• Part 0: Hardware
  • Part 2: Initial fit
  • Part 3: Brackets and fittings
  • Part 4: Ventilation
  • Part 5: I/O
  • Part 6: Finish

Something I Didn’t Think I Would Care About

A few years ago, I remember hearing about something called a “mechanical keyboard” and having vague memories of the huge clunky IBM branded monsters that used to be the standard. It didn’t really seem like the kind of thing I’d be into, really. I’ve written a couple hundred thousand words 1 on the ‘newer’ rubber dome models in my life; what could really be so much better about mechanical switches?

Obviously, I still have a ways to go about knowing myself better, because in restrospect this is exactly my kind of thing. One of the big turn off’s for the whole enterprise was, honestly, the cost. Spending a minimum of $100 just to get into the ground floor seemed extravagant, and I was honestly quite happy with my sub $40 boards I’d been buying. Then I noticed that had a “Cherry MX Blue” keyboard for not a whole lot more. “Scott,” says I, “that’s pretty reasonable. Let’s find out what the fuss is about.”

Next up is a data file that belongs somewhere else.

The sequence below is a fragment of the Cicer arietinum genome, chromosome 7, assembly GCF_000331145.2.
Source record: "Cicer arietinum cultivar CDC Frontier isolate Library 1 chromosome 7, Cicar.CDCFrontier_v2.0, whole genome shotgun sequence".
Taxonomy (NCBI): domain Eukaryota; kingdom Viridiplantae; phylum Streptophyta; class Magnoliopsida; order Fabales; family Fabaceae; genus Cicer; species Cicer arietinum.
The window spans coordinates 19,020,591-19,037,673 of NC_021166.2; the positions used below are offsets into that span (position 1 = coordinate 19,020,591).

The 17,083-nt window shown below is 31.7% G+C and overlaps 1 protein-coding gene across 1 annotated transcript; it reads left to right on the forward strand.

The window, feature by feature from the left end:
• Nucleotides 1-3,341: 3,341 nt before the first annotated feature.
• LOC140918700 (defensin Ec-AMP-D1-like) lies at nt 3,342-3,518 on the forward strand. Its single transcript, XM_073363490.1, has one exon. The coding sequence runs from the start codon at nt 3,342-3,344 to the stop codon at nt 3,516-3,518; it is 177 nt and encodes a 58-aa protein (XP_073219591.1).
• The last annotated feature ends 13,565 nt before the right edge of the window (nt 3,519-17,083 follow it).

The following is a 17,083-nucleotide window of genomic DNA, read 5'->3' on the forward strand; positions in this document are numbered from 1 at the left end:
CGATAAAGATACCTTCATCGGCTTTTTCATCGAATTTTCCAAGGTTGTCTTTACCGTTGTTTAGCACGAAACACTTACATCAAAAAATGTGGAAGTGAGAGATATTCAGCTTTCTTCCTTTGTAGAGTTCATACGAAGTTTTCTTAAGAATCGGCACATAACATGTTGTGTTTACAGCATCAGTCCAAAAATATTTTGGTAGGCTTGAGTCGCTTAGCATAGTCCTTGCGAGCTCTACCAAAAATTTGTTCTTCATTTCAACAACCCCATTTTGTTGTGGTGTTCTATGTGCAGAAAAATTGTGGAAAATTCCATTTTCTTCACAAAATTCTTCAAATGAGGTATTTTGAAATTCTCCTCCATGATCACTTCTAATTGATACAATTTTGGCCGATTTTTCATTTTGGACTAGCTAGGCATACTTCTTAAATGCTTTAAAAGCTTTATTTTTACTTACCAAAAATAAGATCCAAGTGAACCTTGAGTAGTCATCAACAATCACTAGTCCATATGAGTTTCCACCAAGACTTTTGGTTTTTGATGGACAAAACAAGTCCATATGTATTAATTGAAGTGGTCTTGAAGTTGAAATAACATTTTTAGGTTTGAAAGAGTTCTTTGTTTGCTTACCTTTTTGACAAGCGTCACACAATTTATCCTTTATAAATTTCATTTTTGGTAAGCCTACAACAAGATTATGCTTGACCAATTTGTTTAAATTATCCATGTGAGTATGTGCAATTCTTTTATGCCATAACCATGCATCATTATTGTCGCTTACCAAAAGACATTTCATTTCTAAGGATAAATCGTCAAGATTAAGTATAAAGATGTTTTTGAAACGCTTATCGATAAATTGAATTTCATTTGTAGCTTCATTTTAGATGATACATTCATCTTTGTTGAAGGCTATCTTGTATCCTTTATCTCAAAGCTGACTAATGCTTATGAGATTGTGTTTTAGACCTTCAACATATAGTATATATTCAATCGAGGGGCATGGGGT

“Scott,” says I, “that’s pretty reasonable. Let’s find out what the fuss is about.”

The fuss, it turns out, is a typing experience that far exceeds the one I’d been having for nigh on two decades now. You know those bubble style buttons that’s on every microwave? You know how frustrating and unsatisfying they are to push, where you’re not quite sure by feel if you’ve done it right? Compare that to how it feels to throwing a freshly installed deadbolt lock, one that’s been oiled up and is still sitting in the doorjam perfectly. That will give you some idea of the difference between rubber dome keyboards and mechanical keyswitches.IMG_7728

My Monoprice board (pictured in the background there) was really me getting my toes wet. I immediately loved it, but I also knew that it wasn’t the ultimate solution. The first thing I noticed were the particular switch type in question: Cherry MX Blues. They felt very good, but these are colloquially known as the ‘clicky’ or ‘noisy’ switches. That descriptor is an understatement. If my office door was open and I was typing with enough force to bottom them out, the noice could be heard anywhere in my house. The sound of typing was loud enough that I felt bad using my computer when my wife was asleep2. So I knew I needed quieter keys.